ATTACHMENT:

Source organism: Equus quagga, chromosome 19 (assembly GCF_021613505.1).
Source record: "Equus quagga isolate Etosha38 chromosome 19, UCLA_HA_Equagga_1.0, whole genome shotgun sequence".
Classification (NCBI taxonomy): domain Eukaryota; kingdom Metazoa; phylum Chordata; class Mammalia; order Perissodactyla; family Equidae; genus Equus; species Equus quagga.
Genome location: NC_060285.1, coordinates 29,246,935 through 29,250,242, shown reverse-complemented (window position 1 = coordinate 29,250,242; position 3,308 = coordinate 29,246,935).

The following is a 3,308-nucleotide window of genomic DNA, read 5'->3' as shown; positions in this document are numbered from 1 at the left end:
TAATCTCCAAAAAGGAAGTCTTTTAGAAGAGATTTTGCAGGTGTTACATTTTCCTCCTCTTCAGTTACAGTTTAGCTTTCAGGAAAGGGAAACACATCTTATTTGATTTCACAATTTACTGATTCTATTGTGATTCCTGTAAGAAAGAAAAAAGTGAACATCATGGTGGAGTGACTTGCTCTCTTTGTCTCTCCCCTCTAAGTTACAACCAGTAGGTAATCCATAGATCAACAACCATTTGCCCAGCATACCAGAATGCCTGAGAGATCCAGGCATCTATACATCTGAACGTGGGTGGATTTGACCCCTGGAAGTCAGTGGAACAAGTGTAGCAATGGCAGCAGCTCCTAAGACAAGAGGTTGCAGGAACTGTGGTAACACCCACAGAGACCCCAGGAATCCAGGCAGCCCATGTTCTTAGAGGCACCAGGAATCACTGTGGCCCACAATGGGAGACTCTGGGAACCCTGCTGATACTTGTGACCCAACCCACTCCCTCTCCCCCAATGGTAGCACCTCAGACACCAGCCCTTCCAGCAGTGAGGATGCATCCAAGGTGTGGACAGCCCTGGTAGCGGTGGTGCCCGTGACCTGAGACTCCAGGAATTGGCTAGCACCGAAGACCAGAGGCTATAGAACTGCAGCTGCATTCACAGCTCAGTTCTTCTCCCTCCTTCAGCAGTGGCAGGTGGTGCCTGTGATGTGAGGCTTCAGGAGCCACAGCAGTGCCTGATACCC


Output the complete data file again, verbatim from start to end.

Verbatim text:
Source organism: Equus quagga, chromosome 19 (assembly GCF_021613505.1).
Source record: "Equus quagga isolate Etosha38 chromosome 19, UCLA_HA_Equagga_1.0, whole genome shotgun sequence".
Classification (NCBI taxonomy): domain Eukaryota; kingdom Metazoa; phylum Chordata; class Mammalia; order Perissodactyla; family Equidae; genus Equus; species Equus quagga.
Genome location: NC_060285.1, coordinates 29,246,935 through 29,250,242, shown reverse-complemented (window position 1 = coordinate 29,250,242; position 3,308 = coordinate 29,246,935).

The following is a 3,308-nucleotide window of genomic DNA, read 5'->3' as shown; positions in this document are numbered from 1 at the left end:
TAATCTCCAAAAAGGAAGTCTTTTAGAAGAGATTTTGCAGGTGTTACATTTTCCTCCTCTTCAGTTACAGTTTAGCTTTCAGGAAAGGGAAACACATCTTATTTGATTTCACAATTTACTGATTCTATTGTGATTCCTGTAAGAAAGAAAAAAGTGAACATCATGGTGGAGTGACTTGCTCTCTTTGTCTCTCCCCTCTAAGTTACAACCAGTAGGTAATCCATAGATCAACAACCATTTGCCCAGCATACCAGAATGCCTGAGAGATCCAGGCATCTATACATCTGAACGTGGGTGGATTTGACCCCTGGAAGTCAGTGGAACAAGTGTAGCAATGGCAGCAGCTCCTAAGACAAGAGGTTGCAGGAACTGTGGTAACACCCACAGAGACCCCAGGAATCCAGGCAGCCCATGTTCTTAGAGGCACCAGGAATCACTGTGGCCCACAATGGGAGACTCTGGGAACCCTGCTGATACTTGTGACCCAACCCACTCCCTCTCCCCCAATGGTAGCACCTCAGACACCAGCCCTTCCAGCAGTGAGGATGCATCCAAGGTGTGGACAGCCCTGGTAGCGGTGGTGCCCGTGACCTGAGACTCCAGGAATTGGCTAGCACCGAAGACCAGAGGCTATAGAACTGCAGCTGCATTCACAGCTCAGTTCTTCTCCCTCCTTCAGCAGTGGCAGGTGGTGCCTGTGATGTGAGGCTTCAGGAGCCACAGCAGTGCCTGATACCC